Emphasizing the importance of character, conscience and collaboration amid the alarming news of the rapidly spreading COVID-19 virus, the White House released a proclamation designating April 5, 2020, as “Education and Sharing Day, U.S.A,” in honor of the 118th anniversary of the birth of the Rebbe—Rabbi Menachem M. Schneerson, of righteous memory. The proclamation, signed by U.S. President Donald J. Trump, states that it is a day to recognize and reaffirm the Rebbe’s teaching that “education is essential to cultivating a spirit of curiosity and learning, developing character and conscience and strengthening the will to work collaboratively.”

It is the 42nd year since the Rebbe’s date of birth was first designated as a time to reflect upon the state of education in society, a bipartisan tradition that began in 1978 with President Jimmy Carter and has been carried out by every subsequent president since.

Referring to the Rebbe as “a compassionate and visionary leader whose influence continues unabated since his passing more than a quarter century ago,” the president highlighted the profound influence the Rebbe has had in the field of education and moral leadership.

“Knowledge inspired by unwavering virtues and commitment to faith were central to the Lubavitcher Rebbe’s life and mission,” he wrote. “When put into practice, these values empower people of all ages to fulfill their unique purpose, and in turn to enhance and enrich our great Nation. On this day, let us acknowledge that each person has unique purpose that can be unleashed through an individual, whole-of-person approach to education, and let us renew our commitment to supporting education as a means by which individuals may grow their gifts, develop their talents, and fulfill their God-given potential. May we work to shape a brighter future by preserving these foundations of freedom of fellowship for generations to come.”

In reacting to the very first designation of “Education Day,” the Rebbe expressed that while the timing of the day was a tribute to the Chabad-Lubavitch movement “which sees in education the cornerstone not only of Jewish life, but of humanity at large, and has been dedicated to this vital cause ever since its inception more than 200 years ago—it is a fitting and timely tribute to the cause of education in general, focusing attention on what is surely one of the nation’s top priorities.”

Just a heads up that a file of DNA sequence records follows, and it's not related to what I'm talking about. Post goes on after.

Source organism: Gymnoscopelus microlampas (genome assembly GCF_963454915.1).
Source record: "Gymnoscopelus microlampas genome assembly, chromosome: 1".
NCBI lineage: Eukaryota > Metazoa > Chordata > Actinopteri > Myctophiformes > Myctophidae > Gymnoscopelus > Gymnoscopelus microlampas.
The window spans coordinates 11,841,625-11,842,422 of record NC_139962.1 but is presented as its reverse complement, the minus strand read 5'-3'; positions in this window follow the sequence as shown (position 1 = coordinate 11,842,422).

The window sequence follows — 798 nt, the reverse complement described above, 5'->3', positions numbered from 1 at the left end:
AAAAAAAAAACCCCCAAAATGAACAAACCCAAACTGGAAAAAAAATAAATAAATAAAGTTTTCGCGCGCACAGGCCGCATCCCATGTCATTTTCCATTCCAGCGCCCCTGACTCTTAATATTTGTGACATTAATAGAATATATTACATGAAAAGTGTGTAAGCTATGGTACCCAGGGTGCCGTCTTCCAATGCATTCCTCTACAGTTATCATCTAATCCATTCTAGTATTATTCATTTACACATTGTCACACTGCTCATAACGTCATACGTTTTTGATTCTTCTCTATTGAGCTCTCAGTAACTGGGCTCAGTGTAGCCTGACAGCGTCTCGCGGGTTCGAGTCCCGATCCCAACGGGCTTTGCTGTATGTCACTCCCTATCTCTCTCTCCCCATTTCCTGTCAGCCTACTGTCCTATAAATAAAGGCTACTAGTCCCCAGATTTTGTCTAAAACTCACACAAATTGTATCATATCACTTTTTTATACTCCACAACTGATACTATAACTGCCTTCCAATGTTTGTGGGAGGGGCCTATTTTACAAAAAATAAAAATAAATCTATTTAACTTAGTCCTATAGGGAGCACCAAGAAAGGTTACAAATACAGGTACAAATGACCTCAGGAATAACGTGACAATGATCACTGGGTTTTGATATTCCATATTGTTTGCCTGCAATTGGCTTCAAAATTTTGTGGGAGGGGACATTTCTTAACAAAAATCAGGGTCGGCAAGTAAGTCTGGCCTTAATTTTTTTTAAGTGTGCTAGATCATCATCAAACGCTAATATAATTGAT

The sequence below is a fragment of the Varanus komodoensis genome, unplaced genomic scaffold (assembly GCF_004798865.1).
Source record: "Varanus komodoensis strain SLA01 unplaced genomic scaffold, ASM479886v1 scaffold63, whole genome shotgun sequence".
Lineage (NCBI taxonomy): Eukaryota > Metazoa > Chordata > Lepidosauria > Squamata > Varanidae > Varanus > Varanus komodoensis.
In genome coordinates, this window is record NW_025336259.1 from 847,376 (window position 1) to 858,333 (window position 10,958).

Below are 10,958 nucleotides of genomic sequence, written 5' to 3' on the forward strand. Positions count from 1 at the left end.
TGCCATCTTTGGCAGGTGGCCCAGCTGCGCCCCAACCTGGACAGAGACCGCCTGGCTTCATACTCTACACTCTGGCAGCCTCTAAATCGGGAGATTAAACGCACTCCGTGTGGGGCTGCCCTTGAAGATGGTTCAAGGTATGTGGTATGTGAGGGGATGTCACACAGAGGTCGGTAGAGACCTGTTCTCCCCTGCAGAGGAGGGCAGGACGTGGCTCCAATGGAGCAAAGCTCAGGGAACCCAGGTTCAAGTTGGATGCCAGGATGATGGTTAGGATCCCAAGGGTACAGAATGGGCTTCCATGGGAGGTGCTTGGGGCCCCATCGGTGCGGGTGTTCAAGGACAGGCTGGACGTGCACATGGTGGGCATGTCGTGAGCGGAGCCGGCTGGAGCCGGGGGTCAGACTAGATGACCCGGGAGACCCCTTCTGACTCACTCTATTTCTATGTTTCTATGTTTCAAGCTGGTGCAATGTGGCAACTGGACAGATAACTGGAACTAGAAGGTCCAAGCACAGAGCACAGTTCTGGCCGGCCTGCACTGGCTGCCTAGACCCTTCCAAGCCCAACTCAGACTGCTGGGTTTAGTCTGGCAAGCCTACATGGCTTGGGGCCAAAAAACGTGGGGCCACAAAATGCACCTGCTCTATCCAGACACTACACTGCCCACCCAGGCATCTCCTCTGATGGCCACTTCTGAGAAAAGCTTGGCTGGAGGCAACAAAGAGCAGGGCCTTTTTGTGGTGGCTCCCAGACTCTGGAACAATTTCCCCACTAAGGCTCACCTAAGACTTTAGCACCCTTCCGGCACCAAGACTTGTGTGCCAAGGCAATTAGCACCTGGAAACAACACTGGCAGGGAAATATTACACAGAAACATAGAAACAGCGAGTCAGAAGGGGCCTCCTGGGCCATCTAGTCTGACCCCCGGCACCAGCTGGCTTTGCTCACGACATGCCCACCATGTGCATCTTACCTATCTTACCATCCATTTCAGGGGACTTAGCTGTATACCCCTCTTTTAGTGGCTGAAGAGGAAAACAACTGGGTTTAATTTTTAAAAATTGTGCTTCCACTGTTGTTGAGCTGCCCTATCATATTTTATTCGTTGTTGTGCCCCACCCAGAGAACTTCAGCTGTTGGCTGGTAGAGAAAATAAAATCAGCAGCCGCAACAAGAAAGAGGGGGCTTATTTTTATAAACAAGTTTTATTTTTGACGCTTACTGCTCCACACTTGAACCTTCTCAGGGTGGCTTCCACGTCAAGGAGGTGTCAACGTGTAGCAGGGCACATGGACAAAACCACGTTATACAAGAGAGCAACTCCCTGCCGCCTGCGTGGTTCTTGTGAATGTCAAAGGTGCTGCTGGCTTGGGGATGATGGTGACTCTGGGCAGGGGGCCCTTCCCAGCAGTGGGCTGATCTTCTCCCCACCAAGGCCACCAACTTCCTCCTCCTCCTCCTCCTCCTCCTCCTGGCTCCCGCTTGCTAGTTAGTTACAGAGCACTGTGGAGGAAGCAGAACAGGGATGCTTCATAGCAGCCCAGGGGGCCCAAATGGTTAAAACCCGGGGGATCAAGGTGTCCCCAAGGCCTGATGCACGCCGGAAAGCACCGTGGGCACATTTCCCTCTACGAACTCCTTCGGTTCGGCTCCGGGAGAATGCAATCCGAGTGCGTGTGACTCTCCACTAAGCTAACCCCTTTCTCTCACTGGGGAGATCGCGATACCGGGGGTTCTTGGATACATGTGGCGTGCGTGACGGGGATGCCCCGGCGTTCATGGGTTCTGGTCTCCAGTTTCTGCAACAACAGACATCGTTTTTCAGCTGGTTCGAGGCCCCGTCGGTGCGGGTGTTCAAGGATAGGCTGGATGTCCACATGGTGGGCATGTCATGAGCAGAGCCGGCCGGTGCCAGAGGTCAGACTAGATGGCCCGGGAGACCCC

The Rebbe spoke often about education as the bedrock of society, underscoring that it should not be limited to preparation for a career or even the acquisition of knowledge but, as he wrote to Carter, “education in a broader and deeper sense—not merely as a process of imparting knowledge and training for a ‘better living,’ but for a ‘better life,’ with due emphasis on character building and moral and ethical values.”

In President Ronald Reagan’s 1984 Education Day proclamation he echoed the Rebbe’s teachings when he noted that “throughout our history ... our educational system has always done far more than simply train people for a given job or profession; it has equipped generation upon generation of young men and women for lives of responsible citizenship, by helping to teach them the basic ethical values and principles that are both our heritage as a free people and the foundation of civilized life.”

The Rebbe spoke about his hope that “Education Day” would become a permanent institution, one which due to the universal nature of education would lend further significance to other days, such as Father’s Day and Mother’s Day.

“It is fitting indeed that the U.S.A. has shown, through a forceful example to the world, that it places education among its foremost priorities ... ,” the Rebbe said. “The proclamation of ‘Education Day USA’ is of extraordinary significance in impressing upon citizens the importance of education, both in their own lives as well as, and even more so, for the young generation in the formative years—particularly, in the present day and age.”